In the 15 months since the multiday event was postponed by the pandemic, Ultra organizers and the Downtown Neighbors Alliance (DNA), the association that represents roughly 30,000 residents who live in the condominiums in the Central Business District and the Park West neighborhood, have managed to put aside their differences and the legal discourse that has hovered over the festival since 2018, opening the door for Ultra’s return to Bayfront Park as the concert industry gradually awakens.
Ultra, which first took place at Miami Beach’s Collins Park in March 1999 in front of 7,000 people, has spent the past two decades growing to the point where organizers welcomed 165,000 attendees from more than 60 countries to Bayfront Park in 2017. The 32-acre park’s prime location in the heart of a city famous for its vibrant nightlife helped Ultra ride the tidal wave of increasing EDM popularity. Its annual itinerary, which runs alongside the equally popular Miami Music Week, makes mid-March one of the city’s busiest periods of the year for entertainment tourism.
But in the loud and crazy world of urban-based music festivals, one fan’s party is a local resident’s sleepless nightmare.
Downtown residents — specifically those who live in the dozen or so condominium towers close to Bayfront Park where Ultra transpired from 2001 to 2005 and from 2012 to 2018 — had to deal with noisy, bass-driven decibel levels and tens upon tens of thousands of music fans who flooded their neighborhood sidewalks.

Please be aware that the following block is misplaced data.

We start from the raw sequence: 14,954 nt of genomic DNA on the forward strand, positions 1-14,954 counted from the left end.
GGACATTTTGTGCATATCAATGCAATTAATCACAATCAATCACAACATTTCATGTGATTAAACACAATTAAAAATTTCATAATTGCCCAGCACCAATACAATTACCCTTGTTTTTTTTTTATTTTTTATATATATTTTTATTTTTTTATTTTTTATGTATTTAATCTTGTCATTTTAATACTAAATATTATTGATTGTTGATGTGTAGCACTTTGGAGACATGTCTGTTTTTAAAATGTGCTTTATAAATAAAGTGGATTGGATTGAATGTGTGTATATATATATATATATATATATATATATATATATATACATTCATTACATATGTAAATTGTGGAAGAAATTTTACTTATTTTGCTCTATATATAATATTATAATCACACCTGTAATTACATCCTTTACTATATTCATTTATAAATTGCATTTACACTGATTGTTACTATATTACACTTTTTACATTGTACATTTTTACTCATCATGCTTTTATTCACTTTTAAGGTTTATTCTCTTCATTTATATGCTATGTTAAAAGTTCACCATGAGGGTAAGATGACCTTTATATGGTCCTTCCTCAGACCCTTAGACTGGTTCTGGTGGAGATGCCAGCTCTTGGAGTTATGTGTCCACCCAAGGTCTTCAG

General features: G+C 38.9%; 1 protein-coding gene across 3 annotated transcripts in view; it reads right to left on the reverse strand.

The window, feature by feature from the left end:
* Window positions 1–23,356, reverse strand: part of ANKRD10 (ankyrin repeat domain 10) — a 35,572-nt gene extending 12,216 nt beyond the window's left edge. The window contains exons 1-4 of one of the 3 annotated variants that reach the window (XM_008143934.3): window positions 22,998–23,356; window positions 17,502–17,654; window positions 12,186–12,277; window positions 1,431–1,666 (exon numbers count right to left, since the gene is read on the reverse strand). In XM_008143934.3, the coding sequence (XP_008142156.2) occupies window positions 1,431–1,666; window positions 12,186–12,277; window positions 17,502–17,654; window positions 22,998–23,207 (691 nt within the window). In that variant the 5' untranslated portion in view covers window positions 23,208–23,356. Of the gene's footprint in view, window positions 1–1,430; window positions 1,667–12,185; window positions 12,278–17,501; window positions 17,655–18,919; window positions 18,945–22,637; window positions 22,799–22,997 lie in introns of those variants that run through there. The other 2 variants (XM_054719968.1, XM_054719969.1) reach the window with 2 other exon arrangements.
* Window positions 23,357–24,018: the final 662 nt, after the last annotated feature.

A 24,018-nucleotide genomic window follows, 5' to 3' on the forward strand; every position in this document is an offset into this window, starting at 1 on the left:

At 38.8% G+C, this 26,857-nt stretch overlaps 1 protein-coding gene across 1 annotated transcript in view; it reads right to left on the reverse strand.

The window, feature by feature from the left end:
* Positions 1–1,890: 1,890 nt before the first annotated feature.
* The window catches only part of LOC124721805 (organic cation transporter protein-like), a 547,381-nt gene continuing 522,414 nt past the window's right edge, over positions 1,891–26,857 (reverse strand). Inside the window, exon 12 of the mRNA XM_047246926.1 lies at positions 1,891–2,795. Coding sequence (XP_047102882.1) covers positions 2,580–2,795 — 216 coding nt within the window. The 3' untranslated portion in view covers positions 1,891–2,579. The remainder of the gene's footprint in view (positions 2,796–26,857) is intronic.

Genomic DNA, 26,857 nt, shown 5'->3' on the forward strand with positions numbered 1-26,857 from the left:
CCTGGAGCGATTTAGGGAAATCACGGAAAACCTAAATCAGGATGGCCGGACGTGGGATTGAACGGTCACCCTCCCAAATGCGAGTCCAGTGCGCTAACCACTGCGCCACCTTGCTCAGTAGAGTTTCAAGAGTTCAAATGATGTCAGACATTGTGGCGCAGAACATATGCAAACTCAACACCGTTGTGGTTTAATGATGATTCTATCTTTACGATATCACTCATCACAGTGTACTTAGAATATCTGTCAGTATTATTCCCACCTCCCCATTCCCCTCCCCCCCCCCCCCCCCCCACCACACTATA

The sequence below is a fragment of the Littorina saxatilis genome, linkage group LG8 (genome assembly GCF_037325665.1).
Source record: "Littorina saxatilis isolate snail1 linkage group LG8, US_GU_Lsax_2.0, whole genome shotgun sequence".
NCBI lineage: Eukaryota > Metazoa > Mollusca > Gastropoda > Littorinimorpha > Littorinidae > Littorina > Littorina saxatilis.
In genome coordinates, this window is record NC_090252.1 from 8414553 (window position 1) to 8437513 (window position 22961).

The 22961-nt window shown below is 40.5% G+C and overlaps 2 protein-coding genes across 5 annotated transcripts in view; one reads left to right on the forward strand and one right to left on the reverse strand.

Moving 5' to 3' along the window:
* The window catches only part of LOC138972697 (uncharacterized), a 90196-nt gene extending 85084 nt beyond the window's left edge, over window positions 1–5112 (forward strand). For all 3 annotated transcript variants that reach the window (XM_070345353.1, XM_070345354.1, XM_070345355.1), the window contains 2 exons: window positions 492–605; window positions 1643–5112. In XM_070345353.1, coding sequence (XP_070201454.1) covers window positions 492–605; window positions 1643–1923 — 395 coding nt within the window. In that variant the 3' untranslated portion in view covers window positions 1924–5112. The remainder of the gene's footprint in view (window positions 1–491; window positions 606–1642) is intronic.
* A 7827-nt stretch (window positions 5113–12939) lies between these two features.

The relationship between Ultra and the DNA reached the breaking point following the enormously successful 2017 event.
In March 2018, the Miami Herald reported that the DNA was pushing for the Bayfront Park Management Trust (which runs the park independently of the city) to double Ultra’s leasing fee to $2.5 million per year going forward. Ultra organizers responded by announcing plans to return to Bayfront Park once again in 2019. A few months later, however, the Miami City Commission voted unanimously against offering Ultra a five-year lease to return to the park, even though the festival brought in an estimated $168 million into the local economy and created 1,834 jobs in 2018, according to a June 2019 Billboard report.
“They shut down major portions of the park from March 1 to late April for the setup and taking down of Ultra,” former DNA president Amal Solh Kabbani once said of the festival’s impact on the access downtown area residents have to Bayfront Park. “That is prime time to be outside in our greenspace. If you could see how that poor park is abused, you would cry.”
In response to the September 2018 vote, Ultra took the party to nearby Virginia Key Beach Park and Miami Marine Stadium Flex Park for its 2019 event, which resulted in even more headaches for the festival, mainly due to poor event transportation logistics and public outcry from local environmentalists.
Heading into the latter half of 2019, Miami City Commissioner Keon Hardemon attempted to play peacemaker, sponsoring a resolution to negotiate Ultra's return to Bayfront Park. That July, the city commission narrowly voted 3-2 to authorize the city manager to negotiate an agreement with Event Entertainment Group (EEG) to allow Ultra to return to Bayfront Park in 2020. To do so, Ultra organizers had to pay $308,000 in money owed to the city. Organizers also agreed to lower the noise levels from 110 dB to 102 dB, remove one of the multiple stages set up around the park, set a midnight curfew on Friday and Saturday nights (10 p.m. on Sunday), leave the Bayfront Park’s children's park and dog park open for public use, and cap the daily capacity at 55,000 attendees. The city also reportedly maintained the power to cancel the festival each year — in the event of, say, a global health pandemic.